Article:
Your weekly guide to the newest appointments in the education sector.
Rae Potter is the new headteacher of Sarah Bonnell school in east London.
The school, founded in 1769, is one of the oldest schools for girls in the UK and a member of Newham community schools trust, alongside Lister community school and Rokeby school.
Potter joins from the Ofsted-rated outstanding Clapton girls’ academy in Hackney.
Before Clapton she was director of the Hackney teaching school alliance, where she was responsible for whole school improvement through developing the quality of teaching and leading on collaboration to improve achievement for children.
She says she is most looking forward to “working with the whole school community”, as well as “building on the success of students” both at the school and within the trust.
“Sarah Bonnell, like Lister community and Rokeby, is an excellent school and working as part of the new academy trust will only help it to become even better.”
Amy Finch has been appointed private secretary to the new Ofsted chief inspector Amanda Spielman.
She will head Spielman’s private office and the group of people that assist the chief inspector with strategy and day-to-day running of the office.
She was research manager and head of education at the Reform Research Trust, where her responsibilities included deciding on what reports were written, and what education events the company would run.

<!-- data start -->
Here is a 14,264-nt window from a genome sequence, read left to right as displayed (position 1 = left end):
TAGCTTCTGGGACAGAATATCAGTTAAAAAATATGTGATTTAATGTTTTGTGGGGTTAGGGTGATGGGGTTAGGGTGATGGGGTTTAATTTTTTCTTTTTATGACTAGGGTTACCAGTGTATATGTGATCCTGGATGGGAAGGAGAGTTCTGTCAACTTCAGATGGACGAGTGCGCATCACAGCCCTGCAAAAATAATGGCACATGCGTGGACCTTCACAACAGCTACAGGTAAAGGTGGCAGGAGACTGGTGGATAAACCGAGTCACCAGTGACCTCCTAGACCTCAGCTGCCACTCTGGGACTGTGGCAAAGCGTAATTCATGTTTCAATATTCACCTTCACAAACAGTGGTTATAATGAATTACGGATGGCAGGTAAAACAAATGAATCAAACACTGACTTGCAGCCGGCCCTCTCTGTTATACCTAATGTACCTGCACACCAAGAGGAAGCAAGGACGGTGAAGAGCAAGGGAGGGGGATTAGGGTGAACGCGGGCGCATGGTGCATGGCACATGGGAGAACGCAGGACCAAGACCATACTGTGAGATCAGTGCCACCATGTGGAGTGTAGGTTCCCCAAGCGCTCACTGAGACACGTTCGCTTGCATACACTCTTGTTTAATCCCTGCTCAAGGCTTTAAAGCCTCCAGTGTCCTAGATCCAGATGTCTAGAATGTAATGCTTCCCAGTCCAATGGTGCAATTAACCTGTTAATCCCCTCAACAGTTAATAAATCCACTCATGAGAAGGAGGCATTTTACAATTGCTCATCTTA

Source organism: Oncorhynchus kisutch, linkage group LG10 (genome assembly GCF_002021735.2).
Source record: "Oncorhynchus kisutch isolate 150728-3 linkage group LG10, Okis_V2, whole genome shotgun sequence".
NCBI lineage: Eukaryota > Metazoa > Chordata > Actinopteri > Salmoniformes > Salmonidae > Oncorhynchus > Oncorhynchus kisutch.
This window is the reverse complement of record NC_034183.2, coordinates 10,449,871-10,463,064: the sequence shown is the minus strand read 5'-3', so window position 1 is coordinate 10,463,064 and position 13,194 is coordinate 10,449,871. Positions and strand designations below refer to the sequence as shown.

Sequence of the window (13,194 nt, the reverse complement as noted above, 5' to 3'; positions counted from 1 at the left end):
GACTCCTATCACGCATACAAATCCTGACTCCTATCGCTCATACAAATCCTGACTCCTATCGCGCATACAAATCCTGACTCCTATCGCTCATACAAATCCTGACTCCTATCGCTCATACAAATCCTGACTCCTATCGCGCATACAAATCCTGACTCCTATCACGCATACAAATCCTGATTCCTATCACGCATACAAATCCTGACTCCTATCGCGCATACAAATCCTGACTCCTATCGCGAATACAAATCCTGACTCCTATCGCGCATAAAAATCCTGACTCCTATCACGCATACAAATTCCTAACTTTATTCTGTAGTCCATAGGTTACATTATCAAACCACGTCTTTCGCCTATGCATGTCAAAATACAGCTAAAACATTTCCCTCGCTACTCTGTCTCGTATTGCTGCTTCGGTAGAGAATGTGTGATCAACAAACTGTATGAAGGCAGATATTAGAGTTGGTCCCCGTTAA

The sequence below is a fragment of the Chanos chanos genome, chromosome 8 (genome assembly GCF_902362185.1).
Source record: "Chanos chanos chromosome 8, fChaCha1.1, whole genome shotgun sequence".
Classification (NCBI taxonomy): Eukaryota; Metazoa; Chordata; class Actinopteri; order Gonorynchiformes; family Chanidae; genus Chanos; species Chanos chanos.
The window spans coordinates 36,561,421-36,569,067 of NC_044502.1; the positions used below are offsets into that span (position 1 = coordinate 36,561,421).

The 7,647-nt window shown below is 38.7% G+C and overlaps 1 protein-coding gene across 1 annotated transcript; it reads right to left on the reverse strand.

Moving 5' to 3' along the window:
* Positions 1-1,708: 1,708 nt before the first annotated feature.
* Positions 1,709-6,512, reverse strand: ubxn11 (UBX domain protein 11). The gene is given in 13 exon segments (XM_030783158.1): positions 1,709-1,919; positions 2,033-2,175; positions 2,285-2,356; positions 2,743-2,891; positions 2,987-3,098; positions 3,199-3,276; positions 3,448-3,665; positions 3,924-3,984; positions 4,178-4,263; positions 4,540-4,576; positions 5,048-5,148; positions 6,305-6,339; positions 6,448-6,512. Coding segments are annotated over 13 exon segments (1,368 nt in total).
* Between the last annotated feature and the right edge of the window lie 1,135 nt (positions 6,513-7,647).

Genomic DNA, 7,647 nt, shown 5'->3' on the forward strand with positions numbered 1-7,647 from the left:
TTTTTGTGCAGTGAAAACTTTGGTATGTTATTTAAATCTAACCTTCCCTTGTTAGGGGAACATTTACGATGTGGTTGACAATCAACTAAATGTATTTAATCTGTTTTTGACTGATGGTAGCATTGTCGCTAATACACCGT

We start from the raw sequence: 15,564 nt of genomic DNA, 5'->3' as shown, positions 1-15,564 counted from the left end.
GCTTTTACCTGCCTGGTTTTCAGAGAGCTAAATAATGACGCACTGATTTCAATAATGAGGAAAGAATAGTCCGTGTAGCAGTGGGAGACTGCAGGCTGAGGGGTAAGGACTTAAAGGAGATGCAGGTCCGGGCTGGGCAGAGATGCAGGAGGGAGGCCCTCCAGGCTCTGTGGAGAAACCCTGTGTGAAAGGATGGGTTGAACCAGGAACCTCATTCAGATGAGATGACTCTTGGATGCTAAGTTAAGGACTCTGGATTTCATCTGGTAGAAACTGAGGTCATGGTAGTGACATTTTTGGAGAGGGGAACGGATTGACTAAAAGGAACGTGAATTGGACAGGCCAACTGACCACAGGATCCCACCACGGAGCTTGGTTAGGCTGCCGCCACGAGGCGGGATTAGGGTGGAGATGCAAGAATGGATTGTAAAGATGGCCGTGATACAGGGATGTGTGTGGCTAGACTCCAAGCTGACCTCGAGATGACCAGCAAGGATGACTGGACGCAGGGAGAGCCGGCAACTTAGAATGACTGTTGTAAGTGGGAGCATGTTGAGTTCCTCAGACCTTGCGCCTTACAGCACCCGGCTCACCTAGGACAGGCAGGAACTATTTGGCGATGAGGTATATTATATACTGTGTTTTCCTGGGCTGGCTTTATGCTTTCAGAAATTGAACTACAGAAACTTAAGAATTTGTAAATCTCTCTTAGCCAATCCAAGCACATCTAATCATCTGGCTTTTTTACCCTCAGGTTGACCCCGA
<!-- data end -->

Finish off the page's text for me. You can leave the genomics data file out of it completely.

She first joined Reform as a researcher in 2014, working her way up to senior researcher and then research manager.
Before joining Reform, Finch began her career working as an assistant parliamentary researcher to Stephen Williams MP, and then parliamentary researcher to Simon Wright MP.
In the new role, she says that she is most looking forward to making a difference in education, “to being closer to what happens on the ground.
“At Reform you write things and then see changes in government policy, but it’s quite slow. Sometimes it’s quite intangible, and really difficult to say that it was me that did that.”
Sally MacDonald has been appointed permanent head at Greythorn primary school in Nottingham.
The school is a member of The Flying High Trust, a primary multi-academy trust that it joined at the beginning of this year.
She steps up from acting head, a position she has held since February 2015 – but says there is a marked difference now that she is officially at the helm.
“As acting head, you don’t feel like you can really make your stamp on the school, whereas being permanent gives you the go-ahead. It’s the knowledge that the school is ultimately my responsibility.”
She joined Greythorn as a teacher 15 years ago, before working her way up through the ranks.
She says that she plans to develop writing skills throughout the school. “In every other area we were above the national data last year, but writing was the one area where we weren’t, so we’re working very hard on that.”
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